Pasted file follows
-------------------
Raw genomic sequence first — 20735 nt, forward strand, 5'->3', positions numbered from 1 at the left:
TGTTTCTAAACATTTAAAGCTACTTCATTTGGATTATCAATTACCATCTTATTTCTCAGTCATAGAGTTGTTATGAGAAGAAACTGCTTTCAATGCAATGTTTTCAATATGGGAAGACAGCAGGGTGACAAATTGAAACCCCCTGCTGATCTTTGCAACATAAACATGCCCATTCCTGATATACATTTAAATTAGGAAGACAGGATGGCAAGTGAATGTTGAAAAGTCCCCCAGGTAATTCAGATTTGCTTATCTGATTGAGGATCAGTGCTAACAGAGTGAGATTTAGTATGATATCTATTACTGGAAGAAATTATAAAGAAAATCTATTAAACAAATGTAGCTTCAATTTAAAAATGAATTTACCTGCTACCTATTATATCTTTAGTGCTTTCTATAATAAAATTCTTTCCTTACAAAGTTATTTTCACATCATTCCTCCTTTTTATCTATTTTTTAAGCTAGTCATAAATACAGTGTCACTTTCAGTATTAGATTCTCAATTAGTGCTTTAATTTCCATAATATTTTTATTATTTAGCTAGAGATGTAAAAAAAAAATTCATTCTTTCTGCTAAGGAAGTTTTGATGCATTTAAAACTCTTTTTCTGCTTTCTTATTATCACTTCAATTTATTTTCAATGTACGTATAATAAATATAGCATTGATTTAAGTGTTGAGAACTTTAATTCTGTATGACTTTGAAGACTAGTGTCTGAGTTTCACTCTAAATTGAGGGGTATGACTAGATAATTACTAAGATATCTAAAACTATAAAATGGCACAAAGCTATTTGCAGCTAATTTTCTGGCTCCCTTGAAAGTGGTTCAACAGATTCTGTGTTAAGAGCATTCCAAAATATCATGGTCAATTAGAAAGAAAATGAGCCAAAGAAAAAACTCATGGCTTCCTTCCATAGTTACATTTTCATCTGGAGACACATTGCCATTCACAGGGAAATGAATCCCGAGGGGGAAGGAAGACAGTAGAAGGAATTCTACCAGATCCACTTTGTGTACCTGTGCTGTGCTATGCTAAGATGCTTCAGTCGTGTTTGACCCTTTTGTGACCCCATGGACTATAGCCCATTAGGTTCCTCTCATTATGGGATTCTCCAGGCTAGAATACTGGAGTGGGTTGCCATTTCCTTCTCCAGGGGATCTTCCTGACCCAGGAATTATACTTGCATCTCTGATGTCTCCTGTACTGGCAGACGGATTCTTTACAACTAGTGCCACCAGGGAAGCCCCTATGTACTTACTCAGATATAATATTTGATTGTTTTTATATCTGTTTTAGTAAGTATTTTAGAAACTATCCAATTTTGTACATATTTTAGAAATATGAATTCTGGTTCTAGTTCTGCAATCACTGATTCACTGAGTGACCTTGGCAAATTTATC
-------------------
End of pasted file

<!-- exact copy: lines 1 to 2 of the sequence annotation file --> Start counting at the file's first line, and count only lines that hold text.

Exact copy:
Raw genomic sequence first — 20735 nt, forward strand, 5'->3', positions numbered from 1 at the left:
TGTTTCTAAACATTTAAAGCTACTTCATTTGGATTATCAATTACCATCTTATTTCTCAGTCATAGAGTTGTTATGAGAAGAAACTGCTTTCAATGCAATGTTTTCAATATGGGAAGACAGCAGGGTGACAAATTGAAACCCCCTGCTGATCTTTGCAACATAAACATGCCCATTCCTGATATACATTTAAATTAGGAAGACAGGATGGCAAGTGAATGTTGAAAAGTCCCCCAGGTAATTCAGATTTGCTTATCTGATTGAGGATCAGTGCTAACAGAGTGAGATTTAGTATGATATCTATTACTGGAAGAAATTATAAAGAAAATCTATTAAACAAATGTAGCTTCAATTTAAAAATGAATTTACCTGCTACCTATTATATCTTTAGTGCTTTCTATAATAAAATTCTTTCCTTACAAAGTTATTTTCACATCATTCCTCCTTTTTATCTATTTTTTAAGCTAGTCATAAATACAGTGTCACTTTCAGTATTAGATTCTCAATTAGTGCTTTAATTTCCATAATATTTTTATTATTTAGCTAGAGATGTAAAAAAAAAATTCATTCTTTCTGCTAAGGAAGTTTTGATGCATTTAAAACTCTTTTTCTGCTTTCTTATTATCACTTCAATTTATTTTCAATGTACGTATAATAAATATAGCATTGATTTAAGTGTTGAGAACTTTAATTCTGTATGACTTTGAAGACTAGTGTCTGAGTTTCACTCTAAATTGAGGGGTATGACTAGATAATTACTAAGATATCTAAAACTATAAAATGGCACAAAGCTATTTGCAGCTAATTTTCTGGCTCCCTTGAAAGTGGTTCAACAGATTCTGTGTTAAGAGCATTCCAAAATATCATGGTCAATTAGAAAGAAAATGAGCCAAAGAAAAAACTCATGGCTTCCTTCCATAGTTACATTTTCATCTGGAGACACATTGCCATTCACAGGGAAATGAATCCCGAGGGGGAAGGAAGACAGTAGAAGGAATTCTACCAGATCCACTTTGTGTACCTGTGCTGTGCTATGCTAAGATGCTTCAGTCGTGTTTGACCCTTTTGTGACCCCATGGACTATAGCCCATTAGGTTCCTCTCATTATGGGATTCTCCAGGCTAGAATACTGGAGTGGGTTGCCATTTCCTTCTCCAGGGGATCTTCCTGACCCAGGAATTATACTTGCATCTCTGATGTCTCCTGTACTGGCAGACGGATTCTTTACAACTAGTGCCACCAGGGAAGCCCCTATGTACTTACTCAGATATAATATTTGATTGTTTTTATATCTGTTTTAGTAAGTATTTTAGAAACTATCCAATTTTGTACATATTTTAGAAATATGAATTCTGGTTCTAGTTCTGCAATCACTGATTCACTGAGTGACCTTGGCAAATTTATC